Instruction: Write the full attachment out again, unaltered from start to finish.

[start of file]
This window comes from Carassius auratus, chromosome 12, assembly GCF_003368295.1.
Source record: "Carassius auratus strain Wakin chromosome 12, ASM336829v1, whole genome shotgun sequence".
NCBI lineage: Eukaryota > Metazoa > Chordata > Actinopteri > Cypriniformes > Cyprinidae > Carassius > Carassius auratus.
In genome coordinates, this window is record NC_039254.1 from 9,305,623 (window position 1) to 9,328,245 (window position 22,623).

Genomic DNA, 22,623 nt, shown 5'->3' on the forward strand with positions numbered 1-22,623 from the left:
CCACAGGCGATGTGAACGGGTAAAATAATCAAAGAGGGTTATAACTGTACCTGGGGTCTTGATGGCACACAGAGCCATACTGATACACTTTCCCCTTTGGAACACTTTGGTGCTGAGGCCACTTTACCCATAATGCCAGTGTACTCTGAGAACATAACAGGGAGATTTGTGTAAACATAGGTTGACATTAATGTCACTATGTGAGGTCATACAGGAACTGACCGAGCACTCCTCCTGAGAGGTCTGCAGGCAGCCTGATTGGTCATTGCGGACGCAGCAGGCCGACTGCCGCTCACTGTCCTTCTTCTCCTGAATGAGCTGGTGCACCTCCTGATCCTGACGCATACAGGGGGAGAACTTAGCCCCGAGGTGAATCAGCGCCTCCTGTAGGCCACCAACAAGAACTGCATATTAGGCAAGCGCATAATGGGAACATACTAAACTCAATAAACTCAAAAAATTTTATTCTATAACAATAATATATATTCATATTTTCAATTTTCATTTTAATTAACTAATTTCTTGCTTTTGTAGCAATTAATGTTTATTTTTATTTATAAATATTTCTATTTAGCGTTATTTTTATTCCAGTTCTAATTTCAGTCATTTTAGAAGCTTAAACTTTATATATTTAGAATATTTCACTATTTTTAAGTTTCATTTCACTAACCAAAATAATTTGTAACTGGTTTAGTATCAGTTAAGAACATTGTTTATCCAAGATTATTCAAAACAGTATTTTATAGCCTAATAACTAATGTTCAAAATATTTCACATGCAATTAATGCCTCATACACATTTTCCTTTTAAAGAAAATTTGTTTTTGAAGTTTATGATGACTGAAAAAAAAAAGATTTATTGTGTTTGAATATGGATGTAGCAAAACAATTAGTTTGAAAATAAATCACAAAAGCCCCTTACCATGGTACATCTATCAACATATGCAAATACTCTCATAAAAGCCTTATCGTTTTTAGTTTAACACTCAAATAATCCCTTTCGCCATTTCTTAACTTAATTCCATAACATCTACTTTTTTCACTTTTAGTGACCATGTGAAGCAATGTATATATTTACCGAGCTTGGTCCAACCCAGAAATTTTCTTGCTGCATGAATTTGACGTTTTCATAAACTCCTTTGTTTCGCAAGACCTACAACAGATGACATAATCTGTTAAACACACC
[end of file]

This window comes from Carassius auratus, chromosome 12, assembly GCF_003368295.1.
Source record: "Carassius auratus strain Wakin chromosome 12, ASM336829v1, whole genome shotgun sequence".
NCBI lineage: Eukaryota > Metazoa > Chordata > Actinopteri > Cypriniformes > Cyprinidae > Carassius > Carassius auratus.
In genome coordinates, this window is record NC_039254.1 from 9,305,623 (window position 1) to 9,328,245 (window position 22,623).

Genomic DNA, 22,623 nt, shown 5'->3' on the forward strand with positions numbered 1-22,623 from the left:
CCACAGGCGATGTGAACGGGTAAAATAATCAAAGAGGGTTATAACTGTACCTGGGGTCTTGATGGCACACAGAGCCATACTGATACACTTTCCCCTTTGGAACACTTTGGTGCTGAGGCCACTTTACCCATAATGCCAGTGTACTCTGAGAACATAACAGGGAGATTTGTGTAAACATAGGTTGACATTAATGTCACTATGTGAGGTCATACAGGAACTGACCGAGCACTCCTCCTGAGAGGTCTGCAGGCAGCCTGATTGGTCATTGCGGACGCAGCAGGCCGACTGCCGCTCACTGTCCTTCTTCTCCTGAATGAGCTGGTGCACCTCCTGATCCTGACGCATACAGGGGGAGAACTTAGCCCCGAGGTGAATCAGCGCCTCCTGTAGGCCACCAACAAGAACTGCATATTAGGCAAGCGCATAATGGGAACATACTAAACTCAATAAACTCAAAAAATTTTATTCTATAACAATAATATATATTCATATTTTCAATTTTCATTTTAATTAACTAATTTCTTGCTTTTGTAGCAATTAATGTTTATTTTTATTTATAAATATTTCTATTTAGCGTTATTTTTATTCCAGTTCTAATTTCAGTCATTTTAGAAGCTTAAACTTTATATATTTAGAATATTTCACTATTTTTAAGTTTCATTTCACTAACCAAAATAATTTGTAACTGGTTTAGTATCAGTTAAGAACATTGTTTATCCAAGATTATTCAAAACAGTATTTTATAGCCTAATAACTAATGTTCAAAATATTTCACATGCAATTAATGCCTCATACACATTTTCCTTTTAAAGAAAATTTGTTTTTGAAGTTTATGATGACTGAAAAAAAAAAGATTTATTGTGTTTGAATATGGATGTAGCAAAACAATTAGTTTGAAAATAAATCACAAAAGCCCCTTACCATGGTACATCTATCAACATATGCAAATACTCTCATAAAAGCCTTATCGTTTTTAGTTTAACACTCAAATAATCCCTTTCGCCATTTCTTAACTTAATTCCATAACATCTACTTTTTTCACTTTTAGTGACCATGTGAAGCAATGTATATATTTACCGAGCTTGGTCCAACCCAGAAATTTTCTTGCTGCATGAATTTGACGTTTTCATAAACTCCTTTGTTTCGCAAGACCTACAACAGATGACATAATCTGTTAAACACACC